Pinocchio: The Making of the Disney Epic
One of Disney’s most overlooked classics, lauded by critics, gets the appraisal it deserves
Author JB Kaufman B Kaufman has already documented the creation of Snow White, and this investigation into Uncle Walt’s critically lauded but less successful follow-up suggests that the Disney publishers are planning on a book as weighty as this for every feature length animation they’ve made. In fairness, all Disney movies have stories worth telling, but Pinocchio more than most.
As we recommend the book thoroughly, it would be counter-
Publisher The Walt Disney Family Foundation
Web www.pinocchiodisneyepic.com productive to summarise the story of the film’s creation – JB covers the entire production with just the right volume of authoritative detail anchoring a compelling narrative.
However, if there’s just one slightly lacking element in the text, it’s that a few more pages could have been devoted to Collodi’s original book, and the (surely rights-free) illustrations the Disney team referred to. For such a definitive guide, a slight hike in the number of images used would have been welcome.
Nonetheless, lovers of Disney’s Golden period of exquisitely painted backdrops and revolutionary character animation will be more than sated by the artwork reproduced here. The paintings from legendary Swedish illustrator Gustaf Tenggren – key to Walt Disney’s designs for his first few features – justify a purchase on their own, and belong in a faithful edition of the original book.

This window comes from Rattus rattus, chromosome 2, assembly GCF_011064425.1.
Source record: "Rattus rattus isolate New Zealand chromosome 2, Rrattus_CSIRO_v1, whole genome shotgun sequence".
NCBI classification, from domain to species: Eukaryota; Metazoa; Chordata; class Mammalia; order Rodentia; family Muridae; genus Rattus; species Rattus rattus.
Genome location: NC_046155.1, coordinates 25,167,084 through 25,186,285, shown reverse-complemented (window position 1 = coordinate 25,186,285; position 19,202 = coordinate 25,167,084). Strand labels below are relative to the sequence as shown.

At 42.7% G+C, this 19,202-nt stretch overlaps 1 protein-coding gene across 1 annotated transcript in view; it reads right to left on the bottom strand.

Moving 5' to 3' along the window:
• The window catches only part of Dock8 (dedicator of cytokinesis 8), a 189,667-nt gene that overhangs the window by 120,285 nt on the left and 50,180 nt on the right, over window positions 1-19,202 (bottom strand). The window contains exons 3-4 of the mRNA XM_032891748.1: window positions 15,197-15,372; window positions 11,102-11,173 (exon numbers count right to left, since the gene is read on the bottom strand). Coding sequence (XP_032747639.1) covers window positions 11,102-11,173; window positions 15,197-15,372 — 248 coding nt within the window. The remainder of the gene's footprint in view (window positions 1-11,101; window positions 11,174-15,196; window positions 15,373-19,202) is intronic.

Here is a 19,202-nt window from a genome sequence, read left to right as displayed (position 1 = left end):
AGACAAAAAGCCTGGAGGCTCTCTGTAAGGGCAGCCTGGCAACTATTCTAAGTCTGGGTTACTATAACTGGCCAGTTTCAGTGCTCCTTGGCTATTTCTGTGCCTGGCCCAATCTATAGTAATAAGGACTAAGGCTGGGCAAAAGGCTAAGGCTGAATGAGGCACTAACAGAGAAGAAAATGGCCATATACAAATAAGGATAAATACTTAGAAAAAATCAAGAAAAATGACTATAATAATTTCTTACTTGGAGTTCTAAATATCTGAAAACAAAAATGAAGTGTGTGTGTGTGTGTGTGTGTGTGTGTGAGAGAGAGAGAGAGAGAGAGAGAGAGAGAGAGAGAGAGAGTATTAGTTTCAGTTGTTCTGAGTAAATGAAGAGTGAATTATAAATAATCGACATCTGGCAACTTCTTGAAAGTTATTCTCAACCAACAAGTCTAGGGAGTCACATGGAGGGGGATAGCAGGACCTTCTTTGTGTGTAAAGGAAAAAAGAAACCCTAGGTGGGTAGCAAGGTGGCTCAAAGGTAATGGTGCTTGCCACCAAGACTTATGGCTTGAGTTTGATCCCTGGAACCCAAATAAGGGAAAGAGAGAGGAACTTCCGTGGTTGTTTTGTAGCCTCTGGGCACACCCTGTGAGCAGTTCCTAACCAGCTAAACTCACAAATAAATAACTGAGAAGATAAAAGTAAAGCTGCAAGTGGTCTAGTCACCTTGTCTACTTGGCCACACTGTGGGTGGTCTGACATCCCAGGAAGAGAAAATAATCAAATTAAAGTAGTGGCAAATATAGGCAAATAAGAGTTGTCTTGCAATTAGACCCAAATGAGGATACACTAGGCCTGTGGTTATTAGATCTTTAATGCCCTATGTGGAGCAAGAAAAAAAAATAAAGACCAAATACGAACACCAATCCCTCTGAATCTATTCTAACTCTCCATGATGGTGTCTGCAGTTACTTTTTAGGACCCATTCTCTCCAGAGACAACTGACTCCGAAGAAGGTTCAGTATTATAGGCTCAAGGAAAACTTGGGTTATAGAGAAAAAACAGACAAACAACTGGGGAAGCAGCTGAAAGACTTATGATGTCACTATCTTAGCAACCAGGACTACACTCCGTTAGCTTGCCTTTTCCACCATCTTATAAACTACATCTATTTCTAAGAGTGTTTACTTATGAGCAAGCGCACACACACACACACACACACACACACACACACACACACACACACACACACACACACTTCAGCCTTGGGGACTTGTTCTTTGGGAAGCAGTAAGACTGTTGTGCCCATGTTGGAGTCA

Often, where the narrative seems to tease details that aren’t illustrated, such as the development of Jiminy Cricket from ugly bug to cute icon, your faith is replenished by the more thematic approach taken midproduction, where every character is
Available Now shown on their journey from rough design to finished icon.
The Disney company has recycled, rebooted and reimagined its properties so many times, a truly exhaustive guide to everything Pinocchio-related would be impossible to squeeze in, but a fair stab is made at showing the film’s marketing and spin-offs up to 20 years after release, and finally an extra essay by animation professor Russell Merritt only confirms what JB has expressed in the previous 300 pages: that animators all over the world remain indebted to Walt, his artists, and their naughty little Italian puppet-boy.
Seventy five years after the film’s release, readers finally get an insight into the genesis of Pinocchio.
The young puppet learns a valuable lesson in humility from the wise Blue Fairy.